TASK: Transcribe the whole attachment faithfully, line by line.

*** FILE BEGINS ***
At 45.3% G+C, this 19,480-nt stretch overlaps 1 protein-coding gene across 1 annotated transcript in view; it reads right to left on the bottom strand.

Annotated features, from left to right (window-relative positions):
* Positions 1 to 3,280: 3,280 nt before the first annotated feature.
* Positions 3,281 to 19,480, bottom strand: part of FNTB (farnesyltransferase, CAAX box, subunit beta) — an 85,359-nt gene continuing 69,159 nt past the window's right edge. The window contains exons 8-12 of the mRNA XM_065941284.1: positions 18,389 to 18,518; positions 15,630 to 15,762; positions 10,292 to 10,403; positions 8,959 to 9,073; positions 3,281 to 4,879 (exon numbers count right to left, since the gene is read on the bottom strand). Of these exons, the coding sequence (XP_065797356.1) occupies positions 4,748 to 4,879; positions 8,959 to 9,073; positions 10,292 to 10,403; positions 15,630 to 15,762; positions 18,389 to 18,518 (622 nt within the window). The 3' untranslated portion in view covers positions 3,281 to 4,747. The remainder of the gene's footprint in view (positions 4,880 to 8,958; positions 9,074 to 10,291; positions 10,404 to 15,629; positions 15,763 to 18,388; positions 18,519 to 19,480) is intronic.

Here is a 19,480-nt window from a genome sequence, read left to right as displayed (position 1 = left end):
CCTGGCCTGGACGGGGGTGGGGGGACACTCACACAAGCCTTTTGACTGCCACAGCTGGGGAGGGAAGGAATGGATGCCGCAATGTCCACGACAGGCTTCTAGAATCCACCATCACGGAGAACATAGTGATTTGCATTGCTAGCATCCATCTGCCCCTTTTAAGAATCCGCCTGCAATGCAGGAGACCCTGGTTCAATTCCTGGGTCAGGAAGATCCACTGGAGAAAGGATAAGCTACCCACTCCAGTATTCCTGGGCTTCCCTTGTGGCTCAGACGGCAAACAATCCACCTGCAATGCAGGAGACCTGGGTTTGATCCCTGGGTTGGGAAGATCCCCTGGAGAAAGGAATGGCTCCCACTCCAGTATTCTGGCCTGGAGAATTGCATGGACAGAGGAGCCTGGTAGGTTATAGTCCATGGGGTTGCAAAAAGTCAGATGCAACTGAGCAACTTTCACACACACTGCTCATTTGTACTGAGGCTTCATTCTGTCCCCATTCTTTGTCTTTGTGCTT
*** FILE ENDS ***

At 45.3% G+C, this 19,480-nt stretch overlaps 1 protein-coding gene across 1 annotated transcript in view; it reads right to left on the bottom strand.

Annotated features, from left to right (window-relative positions):
* Positions 1 to 3,280: 3,280 nt before the first annotated feature.
* Positions 3,281 to 19,480, bottom strand: part of FNTB (farnesyltransferase, CAAX box, subunit beta) — an 85,359-nt gene continuing 69,159 nt past the window's right edge. The window contains exons 8-12 of the mRNA XM_065941284.1: positions 18,389 to 18,518; positions 15,630 to 15,762; positions 10,292 to 10,403; positions 8,959 to 9,073; positions 3,281 to 4,879 (exon numbers count right to left, since the gene is read on the bottom strand). Of these exons, the coding sequence (XP_065797356.1) occupies positions 4,748 to 4,879; positions 8,959 to 9,073; positions 10,292 to 10,403; positions 15,630 to 15,762; positions 18,389 to 18,518 (622 nt within the window). The 3' untranslated portion in view covers positions 3,281 to 4,747. The remainder of the gene's footprint in view (positions 4,880 to 8,958; positions 9,074 to 10,291; positions 10,404 to 15,629; positions 15,763 to 18,388; positions 18,519 to 19,480) is intronic.

Here is a 19,480-nt window from a genome sequence, read left to right as displayed (position 1 = left end):
CCTGGCCTGGACGGGGGTGGGGGGACACTCACACAAGCCTTTTGACTGCCACAGCTGGGGAGGGAAGGAATGGATGCCGCAATGTCCACGACAGGCTTCTAGAATCCACCATCACGGAGAACATAGTGATTTGCATTGCTAGCATCCATCTGCCCCTTTTAAGAATCCGCCTGCAATGCAGGAGACCCTGGTTCAATTCCTGGGTCAGGAAGATCCACTGGAGAAAGGATAAGCTACCCACTCCAGTATTCCTGGGCTTCCCTTGTGGCTCAGACGGCAAACAATCCACCTGCAATGCAGGAGACCTGGGTTTGATCCCTGGGTTGGGAAGATCCCCTGGAGAAAGGAATGGCTCCCACTCCAGTATTCTGGCCTGGAGAATTGCATGGACAGAGGAGCCTGGTAGGTTATAGTCCATGGGGTTGCAAAAAGTCAGATGCAACTGAGCAACTTTCACACACACTGCTCATTTGTACTGAGGCTTCATTCTGTCCCCATTCTTTGTCTTTGTGCTT